In the course of the development of EFL instruction, the so-called grammar-translation method was one of the earliest ones used. Later, EFL pedagogies evolved and other approaches were enunciated as alternatives to the old method. The most remarkable of these is the communicative (or direct) approach, built on the rationale that L1 stands in the way of L2 acquisition. It has been propagated with fervour in East Asian communities, especially in Hong Kong, as in many countries in the Third World. This article begins by contrasting Hadzantonis' Transition Model, aimed to eradicate all traces of local culture through English language instruction, as exemplified in the case of South Korea, with Canagarajah's resistance pedagogies, as used in Sri Lanka, and then uses this as the basis for a proposal to reintroduce, or reinvigorate, the Translation Method, which is not only pedagogically effective but also conducive to the formation of intercultural identities (rather than allowing East Asian values to be replaced by Western ones). The practicalities of EFL classroom instruction are related to the development of national policies in various parts of East Asia in which English learning is related to an urgent social need to nurture not only competent bilingual experts but also translation professionals.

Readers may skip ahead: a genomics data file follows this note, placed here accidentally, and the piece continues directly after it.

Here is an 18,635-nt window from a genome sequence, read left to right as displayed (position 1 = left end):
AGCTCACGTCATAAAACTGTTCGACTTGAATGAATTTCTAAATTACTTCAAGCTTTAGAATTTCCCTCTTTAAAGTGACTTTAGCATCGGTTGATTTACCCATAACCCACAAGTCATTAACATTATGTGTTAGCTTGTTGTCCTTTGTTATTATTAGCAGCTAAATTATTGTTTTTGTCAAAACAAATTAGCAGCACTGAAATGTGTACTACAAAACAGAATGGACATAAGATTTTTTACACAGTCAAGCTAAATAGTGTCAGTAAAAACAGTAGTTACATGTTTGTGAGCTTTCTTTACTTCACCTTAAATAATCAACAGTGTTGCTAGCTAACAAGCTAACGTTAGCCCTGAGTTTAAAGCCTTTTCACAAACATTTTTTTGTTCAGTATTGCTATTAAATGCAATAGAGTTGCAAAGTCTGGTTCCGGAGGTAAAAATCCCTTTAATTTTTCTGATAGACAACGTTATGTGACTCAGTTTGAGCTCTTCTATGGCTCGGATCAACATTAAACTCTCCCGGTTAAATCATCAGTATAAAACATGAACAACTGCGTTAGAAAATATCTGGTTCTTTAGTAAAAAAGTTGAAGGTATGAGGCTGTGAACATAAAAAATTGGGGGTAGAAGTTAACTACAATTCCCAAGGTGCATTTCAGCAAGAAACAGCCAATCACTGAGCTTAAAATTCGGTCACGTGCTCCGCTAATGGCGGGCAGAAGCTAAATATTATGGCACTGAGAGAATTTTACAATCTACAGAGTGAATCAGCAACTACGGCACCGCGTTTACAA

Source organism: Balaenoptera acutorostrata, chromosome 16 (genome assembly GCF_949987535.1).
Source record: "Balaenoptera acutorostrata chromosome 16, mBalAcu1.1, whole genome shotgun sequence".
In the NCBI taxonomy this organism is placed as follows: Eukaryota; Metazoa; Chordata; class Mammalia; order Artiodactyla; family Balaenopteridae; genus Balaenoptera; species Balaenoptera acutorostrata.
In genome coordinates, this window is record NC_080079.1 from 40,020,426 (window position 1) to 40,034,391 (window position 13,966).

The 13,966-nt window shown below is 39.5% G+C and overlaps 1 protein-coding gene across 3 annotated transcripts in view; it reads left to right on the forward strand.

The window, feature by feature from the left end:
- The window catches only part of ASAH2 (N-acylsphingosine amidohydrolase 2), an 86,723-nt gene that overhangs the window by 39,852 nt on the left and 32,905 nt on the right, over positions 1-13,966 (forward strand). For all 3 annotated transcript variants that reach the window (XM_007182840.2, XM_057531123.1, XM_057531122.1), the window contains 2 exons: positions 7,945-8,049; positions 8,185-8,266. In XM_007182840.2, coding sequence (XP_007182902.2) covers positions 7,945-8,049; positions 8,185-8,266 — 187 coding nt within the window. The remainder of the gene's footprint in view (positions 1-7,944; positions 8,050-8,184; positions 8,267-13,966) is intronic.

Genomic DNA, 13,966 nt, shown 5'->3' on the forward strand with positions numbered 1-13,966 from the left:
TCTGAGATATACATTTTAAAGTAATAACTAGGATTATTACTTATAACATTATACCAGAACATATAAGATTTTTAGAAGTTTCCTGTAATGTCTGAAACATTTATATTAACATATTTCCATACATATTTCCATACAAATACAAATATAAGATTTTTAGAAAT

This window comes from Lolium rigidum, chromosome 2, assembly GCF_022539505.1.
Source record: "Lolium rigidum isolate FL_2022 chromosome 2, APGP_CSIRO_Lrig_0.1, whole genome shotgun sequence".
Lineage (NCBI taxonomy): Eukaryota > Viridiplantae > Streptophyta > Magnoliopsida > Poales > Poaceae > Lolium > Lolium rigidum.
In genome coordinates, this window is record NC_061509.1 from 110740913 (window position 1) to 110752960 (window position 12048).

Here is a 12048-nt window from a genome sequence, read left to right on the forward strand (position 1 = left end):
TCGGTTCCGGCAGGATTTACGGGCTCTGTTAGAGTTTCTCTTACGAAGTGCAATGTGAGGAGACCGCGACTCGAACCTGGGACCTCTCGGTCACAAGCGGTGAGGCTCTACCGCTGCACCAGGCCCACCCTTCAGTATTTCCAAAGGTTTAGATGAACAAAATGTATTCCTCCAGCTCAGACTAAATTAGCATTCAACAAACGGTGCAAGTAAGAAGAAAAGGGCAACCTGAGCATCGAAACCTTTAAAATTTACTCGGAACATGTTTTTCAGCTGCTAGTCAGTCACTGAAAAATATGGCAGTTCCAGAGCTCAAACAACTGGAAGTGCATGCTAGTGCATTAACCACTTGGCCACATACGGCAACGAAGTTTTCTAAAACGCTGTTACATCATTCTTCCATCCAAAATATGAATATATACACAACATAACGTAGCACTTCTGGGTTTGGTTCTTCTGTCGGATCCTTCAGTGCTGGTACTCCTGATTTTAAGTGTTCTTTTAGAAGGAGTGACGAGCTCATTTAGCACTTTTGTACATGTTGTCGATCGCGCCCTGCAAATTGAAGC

- communicative approach
- teaching English as a second language
- translation method